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Financial literacy should be compulsory for high-school students, academic says

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Financial literacy classes should be compulsory for all secondary school pupils to give future adults the necessary life skills, an academic advising the government on the issue told the Cyprus News Agency on Friday.

Andreas Milidonis, associate professor of finance at the University of Cyprus is also a member of the ad-hoc committee charged with drawing up a national strategy to promote financial literacy.

He said classes at secondary schools need not involve a lot of mathematics but be simple, focusing more on concepts such as consumption, savings, inflation, interest rates, borrowing as well as decisions on professional orientation and investments in further education.

Irrespective of how good an individual may be in their specific area, they still need basic knowledge to deal with personal finances, start a company or take out a loan. “We are not offering this knowledge to our people,” he said.

This knowledge is needed even more by individuals who finish technical school, learn a skill, and then enter the labour market directly and are obliged to create their own business to manage their income and expenditure from their profession.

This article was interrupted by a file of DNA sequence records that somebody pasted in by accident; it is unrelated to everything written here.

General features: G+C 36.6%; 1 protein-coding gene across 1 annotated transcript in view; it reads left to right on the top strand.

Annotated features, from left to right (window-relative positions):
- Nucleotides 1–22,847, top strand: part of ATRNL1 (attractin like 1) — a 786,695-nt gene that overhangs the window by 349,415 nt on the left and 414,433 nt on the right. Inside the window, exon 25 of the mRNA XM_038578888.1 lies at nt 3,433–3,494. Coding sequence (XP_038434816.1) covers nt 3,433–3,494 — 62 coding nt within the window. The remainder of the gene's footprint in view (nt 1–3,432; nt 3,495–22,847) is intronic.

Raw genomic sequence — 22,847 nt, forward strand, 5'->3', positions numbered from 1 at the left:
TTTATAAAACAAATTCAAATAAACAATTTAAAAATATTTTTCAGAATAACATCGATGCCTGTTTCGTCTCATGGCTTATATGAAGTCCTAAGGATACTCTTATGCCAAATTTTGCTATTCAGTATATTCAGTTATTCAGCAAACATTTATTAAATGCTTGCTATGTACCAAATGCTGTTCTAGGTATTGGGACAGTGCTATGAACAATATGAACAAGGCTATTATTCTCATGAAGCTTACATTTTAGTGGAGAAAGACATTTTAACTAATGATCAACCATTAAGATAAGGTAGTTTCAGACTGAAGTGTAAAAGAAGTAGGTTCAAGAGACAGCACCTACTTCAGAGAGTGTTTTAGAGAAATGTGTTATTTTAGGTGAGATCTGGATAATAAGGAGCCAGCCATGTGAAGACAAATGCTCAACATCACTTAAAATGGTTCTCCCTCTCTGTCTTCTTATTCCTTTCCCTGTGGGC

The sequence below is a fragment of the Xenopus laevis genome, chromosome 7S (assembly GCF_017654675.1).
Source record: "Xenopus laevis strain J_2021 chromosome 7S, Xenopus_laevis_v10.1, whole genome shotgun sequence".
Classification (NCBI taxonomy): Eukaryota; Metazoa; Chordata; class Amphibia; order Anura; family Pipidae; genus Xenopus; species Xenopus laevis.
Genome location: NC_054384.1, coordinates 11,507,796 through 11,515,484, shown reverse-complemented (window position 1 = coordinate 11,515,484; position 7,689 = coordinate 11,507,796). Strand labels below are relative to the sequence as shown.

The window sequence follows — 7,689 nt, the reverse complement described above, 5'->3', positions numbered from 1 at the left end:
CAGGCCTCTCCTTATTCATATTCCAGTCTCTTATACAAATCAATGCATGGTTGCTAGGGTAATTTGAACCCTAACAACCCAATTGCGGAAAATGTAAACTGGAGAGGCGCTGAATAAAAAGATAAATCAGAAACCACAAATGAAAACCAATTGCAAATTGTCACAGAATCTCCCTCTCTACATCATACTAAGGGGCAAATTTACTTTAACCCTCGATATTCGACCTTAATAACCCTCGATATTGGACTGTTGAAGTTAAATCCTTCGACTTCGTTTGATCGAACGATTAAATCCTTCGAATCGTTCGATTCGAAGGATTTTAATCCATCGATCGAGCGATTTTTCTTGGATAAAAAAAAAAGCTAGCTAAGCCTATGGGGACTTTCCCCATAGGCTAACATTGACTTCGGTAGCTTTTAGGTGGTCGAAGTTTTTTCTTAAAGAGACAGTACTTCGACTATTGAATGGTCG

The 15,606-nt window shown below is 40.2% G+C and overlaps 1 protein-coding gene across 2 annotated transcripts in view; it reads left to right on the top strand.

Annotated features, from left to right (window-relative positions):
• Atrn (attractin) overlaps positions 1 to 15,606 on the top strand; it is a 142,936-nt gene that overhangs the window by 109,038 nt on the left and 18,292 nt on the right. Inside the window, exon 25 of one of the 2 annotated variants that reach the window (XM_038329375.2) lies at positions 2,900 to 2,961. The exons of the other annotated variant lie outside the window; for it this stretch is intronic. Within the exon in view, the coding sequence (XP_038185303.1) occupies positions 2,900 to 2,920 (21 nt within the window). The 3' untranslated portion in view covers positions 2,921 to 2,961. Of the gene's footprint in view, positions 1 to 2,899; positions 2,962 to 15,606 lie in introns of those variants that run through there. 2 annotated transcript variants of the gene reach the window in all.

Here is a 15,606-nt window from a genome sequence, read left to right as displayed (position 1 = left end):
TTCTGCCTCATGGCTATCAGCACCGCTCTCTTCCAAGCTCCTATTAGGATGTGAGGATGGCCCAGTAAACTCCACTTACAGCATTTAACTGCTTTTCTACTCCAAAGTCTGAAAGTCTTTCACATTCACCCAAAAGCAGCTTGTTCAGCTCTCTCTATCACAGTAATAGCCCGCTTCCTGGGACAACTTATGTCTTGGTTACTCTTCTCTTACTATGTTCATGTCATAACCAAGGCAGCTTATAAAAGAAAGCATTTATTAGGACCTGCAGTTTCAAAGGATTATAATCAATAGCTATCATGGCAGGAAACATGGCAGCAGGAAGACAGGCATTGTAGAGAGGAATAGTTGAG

The most recent central bank study, completed in February 2019, had shown that it was people who had had no contact with the issue during their education that had the biggest problems with financial literacy.

It also showed Cyprus comparing badly compared to other countries in the European economic area.

Young people aged 18 to 29 had lower marks in all the categories. Women fared worse in financial literacy than men, with the gap particularly noticeable in those aged over 50. But women also appeared to be more open to training and information than men.

Being economically active plays a big role in the levels of financial literacy while a high level of education was also linked to financial literacy. The type of studies at secondary schools also played a role, while wealth translated into higher marks in financial literacy.

Melidonis said the university could help train teachers to offer such classes in cooperation with the University of Cyprus and the CFA Society here when the university provides the syllabus and other material from countries such as England that have similar programmes.

Some financial concepts could also be introduced in primary schools through examples in existing classes, he said noting that Canada has a special programme for this age group.

 

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